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Monochromatic

A light source that is all of the same wavelength (or frequency).

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Neutrino

A lepton with almost zero mass and zero charge.

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Newton's 1st law of motion

The velocity of an object will not change unless a resultant force acts on it.

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Newton's 2nd law of motion

The acceleration of an object is proportional to the resultant force acting on it.

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Newton's 3rd law of motion

If an object A exerts a force on object B, then object B exerts an equal but opposite force on object A.

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Node

A point of minimum amplitude on a stationary wave.

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Nucleon number

The number of nucelons in an atom of an element.

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Optical density

The property of a medium that describes how fast light travels through it. Light moves slower through a medium with a higher optical density.

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Optical fibre

A thin flexible tube of glass or plastic that can carry light signals using total internal reflection.

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Pair production

A process of converting energy to mass in which a gamma ray photon has enough energy to produce a particle-antiparticle pair.

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Path difference

The amount by which the path travelled by one wave is longer than the path travelled by another wave.

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Period

The time taken for one whole wave cycle to pass a given point.

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Phase

A measurement of the postion of a certain point on a wave cycle. (Measured as an angle in degrees or radians, or in fractions of a cycle).

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Phase difference

The amount by which one wave lags behind another. (Measured as an angle in degrees or radians, or in fractions of a cycle).

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Photoelectric effect

The emission of electrons from a metal when light of a high enough frequency is shone on it.

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Photoelectron

An electron released through the photoelectric effect.

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Photon

A discrete wave-packet of EM waves.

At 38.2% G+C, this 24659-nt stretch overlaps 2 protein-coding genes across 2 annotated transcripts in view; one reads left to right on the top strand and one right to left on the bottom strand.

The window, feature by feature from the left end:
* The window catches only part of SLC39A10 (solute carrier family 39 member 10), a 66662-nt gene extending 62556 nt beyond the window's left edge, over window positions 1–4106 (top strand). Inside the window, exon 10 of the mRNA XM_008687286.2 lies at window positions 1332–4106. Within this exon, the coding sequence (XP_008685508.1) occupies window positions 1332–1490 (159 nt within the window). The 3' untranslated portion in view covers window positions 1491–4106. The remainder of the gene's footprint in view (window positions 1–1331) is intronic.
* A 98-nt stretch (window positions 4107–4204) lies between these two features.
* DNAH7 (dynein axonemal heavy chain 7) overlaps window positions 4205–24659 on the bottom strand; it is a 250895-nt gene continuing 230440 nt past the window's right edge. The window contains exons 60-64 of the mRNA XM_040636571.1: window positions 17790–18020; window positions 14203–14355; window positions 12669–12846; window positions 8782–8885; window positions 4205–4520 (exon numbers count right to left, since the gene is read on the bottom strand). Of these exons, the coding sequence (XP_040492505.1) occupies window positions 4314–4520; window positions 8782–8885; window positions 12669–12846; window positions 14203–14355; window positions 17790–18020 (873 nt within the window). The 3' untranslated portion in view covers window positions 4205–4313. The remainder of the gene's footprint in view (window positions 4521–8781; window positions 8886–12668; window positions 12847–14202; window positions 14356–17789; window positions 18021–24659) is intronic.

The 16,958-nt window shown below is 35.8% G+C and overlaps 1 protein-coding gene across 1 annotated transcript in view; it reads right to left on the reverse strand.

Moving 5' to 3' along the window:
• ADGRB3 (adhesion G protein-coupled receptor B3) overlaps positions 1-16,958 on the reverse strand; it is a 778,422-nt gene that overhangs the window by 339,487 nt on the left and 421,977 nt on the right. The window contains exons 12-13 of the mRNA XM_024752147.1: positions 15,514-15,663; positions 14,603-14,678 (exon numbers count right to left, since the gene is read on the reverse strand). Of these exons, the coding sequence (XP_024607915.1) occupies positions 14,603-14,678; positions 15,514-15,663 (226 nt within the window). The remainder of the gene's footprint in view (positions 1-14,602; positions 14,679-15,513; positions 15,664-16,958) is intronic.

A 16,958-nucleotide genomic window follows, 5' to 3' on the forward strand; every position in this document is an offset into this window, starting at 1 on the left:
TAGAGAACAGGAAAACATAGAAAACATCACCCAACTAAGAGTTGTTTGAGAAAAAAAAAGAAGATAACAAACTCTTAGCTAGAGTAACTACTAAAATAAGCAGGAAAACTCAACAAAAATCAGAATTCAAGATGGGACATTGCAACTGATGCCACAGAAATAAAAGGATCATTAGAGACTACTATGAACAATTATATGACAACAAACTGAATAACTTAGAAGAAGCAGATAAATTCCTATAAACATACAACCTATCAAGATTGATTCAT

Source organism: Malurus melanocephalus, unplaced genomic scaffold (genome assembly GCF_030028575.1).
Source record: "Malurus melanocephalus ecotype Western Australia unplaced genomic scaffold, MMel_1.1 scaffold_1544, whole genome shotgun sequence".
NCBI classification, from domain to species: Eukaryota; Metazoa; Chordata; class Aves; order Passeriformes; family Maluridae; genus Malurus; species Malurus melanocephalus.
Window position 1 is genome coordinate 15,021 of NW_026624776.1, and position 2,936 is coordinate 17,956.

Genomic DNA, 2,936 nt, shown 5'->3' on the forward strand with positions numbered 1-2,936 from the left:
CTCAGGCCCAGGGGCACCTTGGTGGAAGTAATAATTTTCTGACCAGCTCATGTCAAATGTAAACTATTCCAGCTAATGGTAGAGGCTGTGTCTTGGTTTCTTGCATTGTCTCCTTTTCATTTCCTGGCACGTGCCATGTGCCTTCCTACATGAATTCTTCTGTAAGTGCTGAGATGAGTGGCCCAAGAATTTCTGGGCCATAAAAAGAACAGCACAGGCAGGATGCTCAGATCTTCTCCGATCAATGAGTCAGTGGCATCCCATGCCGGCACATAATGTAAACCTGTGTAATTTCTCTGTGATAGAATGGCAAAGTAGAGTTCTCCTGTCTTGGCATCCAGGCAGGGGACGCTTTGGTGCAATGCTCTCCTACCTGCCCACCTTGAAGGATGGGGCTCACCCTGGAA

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Plastic

A plastic material is permanently stretched once the forces acting on it are removed.

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Polarised wave

A wave in which all the vibrations are in one direction or plane.

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Polarising filter

A fliter that only transmits vibrations of a wave in one direction or plane, called the plane of transmission.

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Potential difference

The work done moving a unit charge between two points in a circuit.

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Potential divider

A circuit containing a voltage source and a pair of resistors. The voltage across one of the resistors is used as an output voltage. If the resistors aren't fixed, the circuit will be capable of producing a variable output voltage.

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Power

The rate of transfer of energy or the rate of doing work. Measured in watts (W), where 1 watt is equivalent to 1 joule per second.

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Progressive wave

A moving wave that carries energy from one place to another without transferring any material.

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Projectile motion

Motion with a constant horizontal velocity and a vertical velocity affected by acceleration due to gravity.

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Pulse broadening

When signal in an optical fibre gets wider (broader) as it is transmitted, due to dispersion.

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Quark

A fundamental particle that makes up hadrons.

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Reflection

When a wave bounces back as it hits a boundary.

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Refraction

When a wave changes direction and speed as it enters a medium with a different optical density.

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Relative refractive index